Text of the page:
Overlords: To a novice, overlords are little more than the eyes of the zerg. They guide and direct the Swarm's minions on the battlefield, but if none of the more dangerous breeds are to be seen, it is deemed ultimately harmless. Such a mistaken conculsion is never reached twice, as overlords are often evolved in such a way as to carry several of their earthbound siblings with no outward indication of such deadly cargo. In this way, a single ignored overlord can cause a great deal of chaos.

Nydus Worms: An extablished hive cluster often has access to the genetic material and resources needed to create a Nydus network -- a vast labyrinth of giant tunneling worms whose intestines act as living corridors to transport the minions of the Swarm. Like the zerg creep, Nydus canals help any zerg within them along, speeding up travel by an incredible degree. The worst feature of the network, for the foes of the Swarm, is the extreme stealth of the tunneling worms. The only warning of an inbound Nydus worm is a slight tremmor mere seconds before its gargantuan head busts from the ground, unleashing a torrent of zerg from it's lamprey-like maw.

Obsession II: 4e Balance Analysis[edit]

The following table shows the current standards for monster defenses and player attack rolls, taking the influence of magic items and optimized ability scores into account. I'm assuming 16 + 2 racial bonus for ability scores, because 18 + 2 racial is rarely practical. For magic items, I'm going by the item level rather than when players might start to find them, because at that level the whole party is likely equipped thanks to purchases or the Enchant Magic Item ritual. It culminates in the theoretical attack roll needed to hit the average monster at that level.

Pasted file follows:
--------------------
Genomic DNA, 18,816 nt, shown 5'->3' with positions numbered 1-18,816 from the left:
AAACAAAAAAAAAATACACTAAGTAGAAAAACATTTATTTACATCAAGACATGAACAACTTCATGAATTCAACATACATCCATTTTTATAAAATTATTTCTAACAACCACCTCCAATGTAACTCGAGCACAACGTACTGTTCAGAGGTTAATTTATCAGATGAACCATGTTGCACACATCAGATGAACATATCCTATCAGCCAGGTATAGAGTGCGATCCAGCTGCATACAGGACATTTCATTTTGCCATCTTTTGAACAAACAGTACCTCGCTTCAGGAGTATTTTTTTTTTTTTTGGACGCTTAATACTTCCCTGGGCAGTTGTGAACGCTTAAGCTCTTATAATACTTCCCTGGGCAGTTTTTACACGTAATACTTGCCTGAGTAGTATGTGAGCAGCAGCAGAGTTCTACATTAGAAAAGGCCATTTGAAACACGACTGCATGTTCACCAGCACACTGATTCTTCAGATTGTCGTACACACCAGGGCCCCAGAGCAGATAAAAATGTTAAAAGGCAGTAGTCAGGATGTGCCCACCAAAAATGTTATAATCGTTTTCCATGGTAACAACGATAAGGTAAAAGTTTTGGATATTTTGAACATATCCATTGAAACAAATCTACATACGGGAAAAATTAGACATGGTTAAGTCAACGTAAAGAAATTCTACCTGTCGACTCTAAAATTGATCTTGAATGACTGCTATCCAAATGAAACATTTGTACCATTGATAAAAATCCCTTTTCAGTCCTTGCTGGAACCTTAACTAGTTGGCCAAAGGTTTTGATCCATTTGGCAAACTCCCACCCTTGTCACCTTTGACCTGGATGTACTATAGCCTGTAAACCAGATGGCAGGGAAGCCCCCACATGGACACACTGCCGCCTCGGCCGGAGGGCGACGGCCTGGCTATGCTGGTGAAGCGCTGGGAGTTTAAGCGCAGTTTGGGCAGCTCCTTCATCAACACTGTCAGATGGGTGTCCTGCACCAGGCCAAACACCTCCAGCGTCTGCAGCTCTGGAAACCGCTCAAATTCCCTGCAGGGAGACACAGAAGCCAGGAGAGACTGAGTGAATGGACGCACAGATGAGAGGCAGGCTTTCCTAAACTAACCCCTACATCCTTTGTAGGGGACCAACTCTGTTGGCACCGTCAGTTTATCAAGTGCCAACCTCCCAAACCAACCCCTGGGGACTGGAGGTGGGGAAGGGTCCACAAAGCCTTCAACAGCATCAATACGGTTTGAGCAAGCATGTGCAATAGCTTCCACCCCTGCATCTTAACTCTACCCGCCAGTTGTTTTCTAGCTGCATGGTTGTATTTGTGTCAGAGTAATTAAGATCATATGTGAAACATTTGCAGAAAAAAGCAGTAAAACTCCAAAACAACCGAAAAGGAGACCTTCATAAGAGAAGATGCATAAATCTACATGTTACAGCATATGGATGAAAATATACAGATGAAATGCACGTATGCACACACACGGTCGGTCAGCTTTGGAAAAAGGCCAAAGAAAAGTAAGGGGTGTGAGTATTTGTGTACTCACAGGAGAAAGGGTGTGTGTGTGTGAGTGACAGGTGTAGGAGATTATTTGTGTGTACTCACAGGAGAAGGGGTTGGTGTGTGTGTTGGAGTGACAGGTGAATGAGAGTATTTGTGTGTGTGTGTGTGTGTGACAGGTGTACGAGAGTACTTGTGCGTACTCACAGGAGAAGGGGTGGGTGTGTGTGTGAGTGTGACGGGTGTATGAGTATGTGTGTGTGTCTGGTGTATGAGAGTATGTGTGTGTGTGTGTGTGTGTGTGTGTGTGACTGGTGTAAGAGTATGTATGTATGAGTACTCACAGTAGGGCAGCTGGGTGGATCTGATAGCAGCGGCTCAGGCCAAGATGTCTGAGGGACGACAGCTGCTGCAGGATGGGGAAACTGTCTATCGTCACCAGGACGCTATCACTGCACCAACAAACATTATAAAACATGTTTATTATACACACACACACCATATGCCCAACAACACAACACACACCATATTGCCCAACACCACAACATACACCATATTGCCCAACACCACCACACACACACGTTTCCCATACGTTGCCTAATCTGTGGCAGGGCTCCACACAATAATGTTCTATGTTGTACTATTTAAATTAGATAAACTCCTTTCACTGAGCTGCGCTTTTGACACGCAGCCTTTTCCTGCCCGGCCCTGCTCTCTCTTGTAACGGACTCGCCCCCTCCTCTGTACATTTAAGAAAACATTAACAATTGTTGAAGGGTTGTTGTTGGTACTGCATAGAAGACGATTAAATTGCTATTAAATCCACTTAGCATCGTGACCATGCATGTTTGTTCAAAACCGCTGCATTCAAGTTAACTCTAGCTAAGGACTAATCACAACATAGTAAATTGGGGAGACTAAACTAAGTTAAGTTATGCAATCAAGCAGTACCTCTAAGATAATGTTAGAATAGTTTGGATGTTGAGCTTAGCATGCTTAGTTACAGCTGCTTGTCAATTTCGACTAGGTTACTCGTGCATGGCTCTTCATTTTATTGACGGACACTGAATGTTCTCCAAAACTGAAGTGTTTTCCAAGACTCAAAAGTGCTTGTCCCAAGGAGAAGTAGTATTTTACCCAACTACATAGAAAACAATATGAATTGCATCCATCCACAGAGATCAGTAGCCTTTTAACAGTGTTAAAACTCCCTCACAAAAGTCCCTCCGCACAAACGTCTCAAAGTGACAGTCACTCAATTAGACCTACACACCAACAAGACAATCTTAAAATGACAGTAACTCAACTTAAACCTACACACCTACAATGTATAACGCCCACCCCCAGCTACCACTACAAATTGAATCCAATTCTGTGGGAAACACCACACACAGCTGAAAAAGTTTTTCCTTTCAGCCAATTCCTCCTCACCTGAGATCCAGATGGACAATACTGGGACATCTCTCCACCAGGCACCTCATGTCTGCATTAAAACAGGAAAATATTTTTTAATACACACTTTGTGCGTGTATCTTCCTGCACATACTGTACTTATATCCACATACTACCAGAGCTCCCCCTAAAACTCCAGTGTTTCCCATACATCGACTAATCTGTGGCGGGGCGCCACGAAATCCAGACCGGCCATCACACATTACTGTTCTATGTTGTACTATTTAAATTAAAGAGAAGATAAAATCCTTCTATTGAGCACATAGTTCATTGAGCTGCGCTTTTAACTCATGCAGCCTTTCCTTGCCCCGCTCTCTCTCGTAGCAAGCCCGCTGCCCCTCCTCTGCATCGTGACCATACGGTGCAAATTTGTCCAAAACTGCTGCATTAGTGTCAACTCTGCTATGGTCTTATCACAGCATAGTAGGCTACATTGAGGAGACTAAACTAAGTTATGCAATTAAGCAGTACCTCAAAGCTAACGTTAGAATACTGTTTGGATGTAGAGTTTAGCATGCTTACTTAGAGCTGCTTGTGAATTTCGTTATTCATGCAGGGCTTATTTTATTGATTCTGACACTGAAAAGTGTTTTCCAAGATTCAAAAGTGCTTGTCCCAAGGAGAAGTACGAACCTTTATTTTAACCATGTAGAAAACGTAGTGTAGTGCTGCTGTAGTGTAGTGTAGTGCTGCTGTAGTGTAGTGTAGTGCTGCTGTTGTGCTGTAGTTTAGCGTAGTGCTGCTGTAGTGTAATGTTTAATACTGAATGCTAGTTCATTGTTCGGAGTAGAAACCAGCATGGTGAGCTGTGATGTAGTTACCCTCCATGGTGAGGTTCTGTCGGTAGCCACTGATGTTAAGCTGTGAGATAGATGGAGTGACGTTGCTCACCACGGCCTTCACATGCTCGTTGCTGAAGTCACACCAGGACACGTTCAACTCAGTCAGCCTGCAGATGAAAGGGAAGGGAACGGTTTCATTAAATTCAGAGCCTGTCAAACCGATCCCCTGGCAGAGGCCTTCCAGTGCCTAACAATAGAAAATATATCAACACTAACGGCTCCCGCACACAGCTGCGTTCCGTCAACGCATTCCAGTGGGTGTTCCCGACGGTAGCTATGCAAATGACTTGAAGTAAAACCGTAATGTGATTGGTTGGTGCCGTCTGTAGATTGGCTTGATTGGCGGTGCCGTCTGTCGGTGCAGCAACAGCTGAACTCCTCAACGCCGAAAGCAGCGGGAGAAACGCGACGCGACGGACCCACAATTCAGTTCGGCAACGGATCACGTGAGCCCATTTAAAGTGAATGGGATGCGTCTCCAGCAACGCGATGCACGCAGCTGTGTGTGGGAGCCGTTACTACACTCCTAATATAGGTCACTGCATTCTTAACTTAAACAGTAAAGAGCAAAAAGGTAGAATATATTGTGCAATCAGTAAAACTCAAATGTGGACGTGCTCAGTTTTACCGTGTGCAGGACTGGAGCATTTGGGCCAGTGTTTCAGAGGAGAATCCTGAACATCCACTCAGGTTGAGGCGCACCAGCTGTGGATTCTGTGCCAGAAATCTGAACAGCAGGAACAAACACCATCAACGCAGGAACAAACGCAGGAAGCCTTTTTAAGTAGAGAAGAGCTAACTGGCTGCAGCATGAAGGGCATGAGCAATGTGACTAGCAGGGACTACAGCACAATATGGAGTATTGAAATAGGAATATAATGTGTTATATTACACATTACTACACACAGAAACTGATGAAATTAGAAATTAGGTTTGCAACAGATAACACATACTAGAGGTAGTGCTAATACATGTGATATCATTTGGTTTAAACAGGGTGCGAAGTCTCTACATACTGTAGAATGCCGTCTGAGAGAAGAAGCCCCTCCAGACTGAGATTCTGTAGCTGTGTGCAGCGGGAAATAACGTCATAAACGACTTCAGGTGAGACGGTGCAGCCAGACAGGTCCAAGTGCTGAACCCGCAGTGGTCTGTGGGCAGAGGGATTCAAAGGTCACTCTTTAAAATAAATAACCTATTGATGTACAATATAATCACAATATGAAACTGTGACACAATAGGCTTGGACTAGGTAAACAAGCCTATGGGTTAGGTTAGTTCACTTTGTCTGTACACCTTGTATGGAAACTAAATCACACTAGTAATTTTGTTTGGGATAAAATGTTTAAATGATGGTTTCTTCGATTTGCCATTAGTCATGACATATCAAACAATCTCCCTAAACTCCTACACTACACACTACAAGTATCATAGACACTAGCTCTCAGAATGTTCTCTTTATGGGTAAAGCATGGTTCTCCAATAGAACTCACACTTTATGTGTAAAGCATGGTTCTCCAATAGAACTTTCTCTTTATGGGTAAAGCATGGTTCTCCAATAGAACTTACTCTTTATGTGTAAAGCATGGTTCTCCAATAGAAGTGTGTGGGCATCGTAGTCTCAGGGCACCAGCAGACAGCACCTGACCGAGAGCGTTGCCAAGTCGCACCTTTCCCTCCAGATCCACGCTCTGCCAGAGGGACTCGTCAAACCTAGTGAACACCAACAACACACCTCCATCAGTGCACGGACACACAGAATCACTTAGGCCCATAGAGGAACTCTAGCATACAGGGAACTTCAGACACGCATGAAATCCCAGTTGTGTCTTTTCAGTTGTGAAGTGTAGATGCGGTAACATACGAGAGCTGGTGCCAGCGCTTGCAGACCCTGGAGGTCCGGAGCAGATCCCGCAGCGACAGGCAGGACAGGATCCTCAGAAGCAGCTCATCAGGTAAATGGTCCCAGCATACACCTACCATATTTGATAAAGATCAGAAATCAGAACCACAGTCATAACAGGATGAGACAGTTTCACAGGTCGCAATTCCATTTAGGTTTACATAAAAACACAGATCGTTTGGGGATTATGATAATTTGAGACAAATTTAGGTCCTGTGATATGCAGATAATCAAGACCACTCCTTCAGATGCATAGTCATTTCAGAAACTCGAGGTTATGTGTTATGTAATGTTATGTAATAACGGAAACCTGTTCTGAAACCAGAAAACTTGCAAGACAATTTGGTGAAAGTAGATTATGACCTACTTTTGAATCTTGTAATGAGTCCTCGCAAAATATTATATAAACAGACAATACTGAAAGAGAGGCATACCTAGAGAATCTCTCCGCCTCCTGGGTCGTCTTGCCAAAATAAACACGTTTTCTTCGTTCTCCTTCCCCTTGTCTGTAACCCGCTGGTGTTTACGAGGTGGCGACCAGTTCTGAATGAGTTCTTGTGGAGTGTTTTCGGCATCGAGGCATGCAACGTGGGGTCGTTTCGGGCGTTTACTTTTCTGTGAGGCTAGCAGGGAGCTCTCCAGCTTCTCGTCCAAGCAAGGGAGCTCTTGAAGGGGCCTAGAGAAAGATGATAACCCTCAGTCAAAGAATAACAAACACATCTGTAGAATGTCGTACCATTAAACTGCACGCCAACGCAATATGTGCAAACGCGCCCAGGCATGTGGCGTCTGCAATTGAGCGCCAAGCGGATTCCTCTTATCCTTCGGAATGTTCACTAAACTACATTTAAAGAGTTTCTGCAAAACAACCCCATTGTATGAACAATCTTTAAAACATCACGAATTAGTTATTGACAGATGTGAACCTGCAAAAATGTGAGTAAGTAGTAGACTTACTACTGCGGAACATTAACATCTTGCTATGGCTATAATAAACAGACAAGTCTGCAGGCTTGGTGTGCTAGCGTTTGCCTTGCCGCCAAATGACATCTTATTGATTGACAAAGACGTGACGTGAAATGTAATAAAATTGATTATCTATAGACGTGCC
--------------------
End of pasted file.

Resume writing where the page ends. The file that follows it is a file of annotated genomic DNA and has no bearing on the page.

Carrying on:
Level Standard Defense Typical Attack Bonus From Ability From Level From Magic Roll to Hit
1st 13 +5 +4 +0 +1 8 or more
2st 14 +6 "" +1 "" 8
3rd 15 "" "" "" "" 9
4th 16 +7 "" +2 "" 9
5th 17 "" "" "" "" 10
6th 18 +9 "" +3 +2 9
7th 19 "" "" "" "" 10
8th 20 +11 +5 +4 "" 9
9th 21 "" "" "" "" 10
10th 22 +12 "" +5 "" 10
11th 23 +13 "" "" +3 10
12th 24 +14 "" +6 "" 10
13th 25 "" "" "" "" 11
14th 26 +16 +6 +7 "" 10
15th 27 "" "" "" "" 11
16th 28 +18 "" +8 +4 10
17th 29 "" "" "" "" 11
18th 30 +19 "" +9 "" 11
19th 31 "" "" "" "" 12
20th 32 +20 "" +10 "" 12
21th 33 +22 +7 "" +5 11
22th 34 +23 "" +11 "" 11
23th 35 "" "" "" "" 12
24th 36 +24 "" +12 "" 12
25th 37 "" "" "" "" 13
26th 38 +26 "" +13 +6 12
27th 39 "" "" "" "" 13
28th 40 +28 +8 +14 "" 12